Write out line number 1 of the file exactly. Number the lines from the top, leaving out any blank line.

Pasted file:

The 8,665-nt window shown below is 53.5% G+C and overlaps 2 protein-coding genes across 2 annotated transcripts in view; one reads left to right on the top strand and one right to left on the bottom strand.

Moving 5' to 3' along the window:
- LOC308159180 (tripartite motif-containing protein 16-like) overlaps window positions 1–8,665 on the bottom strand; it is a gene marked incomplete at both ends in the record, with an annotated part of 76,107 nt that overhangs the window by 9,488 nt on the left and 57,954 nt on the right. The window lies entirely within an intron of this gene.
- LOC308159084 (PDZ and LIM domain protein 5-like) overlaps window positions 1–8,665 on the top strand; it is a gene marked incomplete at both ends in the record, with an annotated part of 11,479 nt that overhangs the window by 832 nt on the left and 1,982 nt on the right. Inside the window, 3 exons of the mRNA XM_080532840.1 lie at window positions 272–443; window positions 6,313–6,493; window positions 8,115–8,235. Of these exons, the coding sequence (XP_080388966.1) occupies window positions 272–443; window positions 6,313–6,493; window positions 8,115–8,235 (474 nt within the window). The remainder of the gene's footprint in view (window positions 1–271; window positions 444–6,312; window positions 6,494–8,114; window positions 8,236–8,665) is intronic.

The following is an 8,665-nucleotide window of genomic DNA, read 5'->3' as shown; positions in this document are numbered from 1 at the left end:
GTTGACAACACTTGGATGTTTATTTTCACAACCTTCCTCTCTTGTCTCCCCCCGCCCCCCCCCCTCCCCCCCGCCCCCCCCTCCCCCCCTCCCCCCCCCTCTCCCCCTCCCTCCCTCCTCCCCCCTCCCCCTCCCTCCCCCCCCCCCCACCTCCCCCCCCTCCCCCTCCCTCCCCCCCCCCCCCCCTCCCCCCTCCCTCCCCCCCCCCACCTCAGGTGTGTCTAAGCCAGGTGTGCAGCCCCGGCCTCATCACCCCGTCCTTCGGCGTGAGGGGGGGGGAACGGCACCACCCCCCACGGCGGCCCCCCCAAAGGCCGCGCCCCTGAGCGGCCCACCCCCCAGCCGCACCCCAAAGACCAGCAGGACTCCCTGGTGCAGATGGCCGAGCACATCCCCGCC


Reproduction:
The 8,665-nt window shown below is 53.5% G+C and overlaps 2 protein-coding genes across 2 annotated transcripts in view; one reads left to right on the top strand and one right to left on the bottom strand.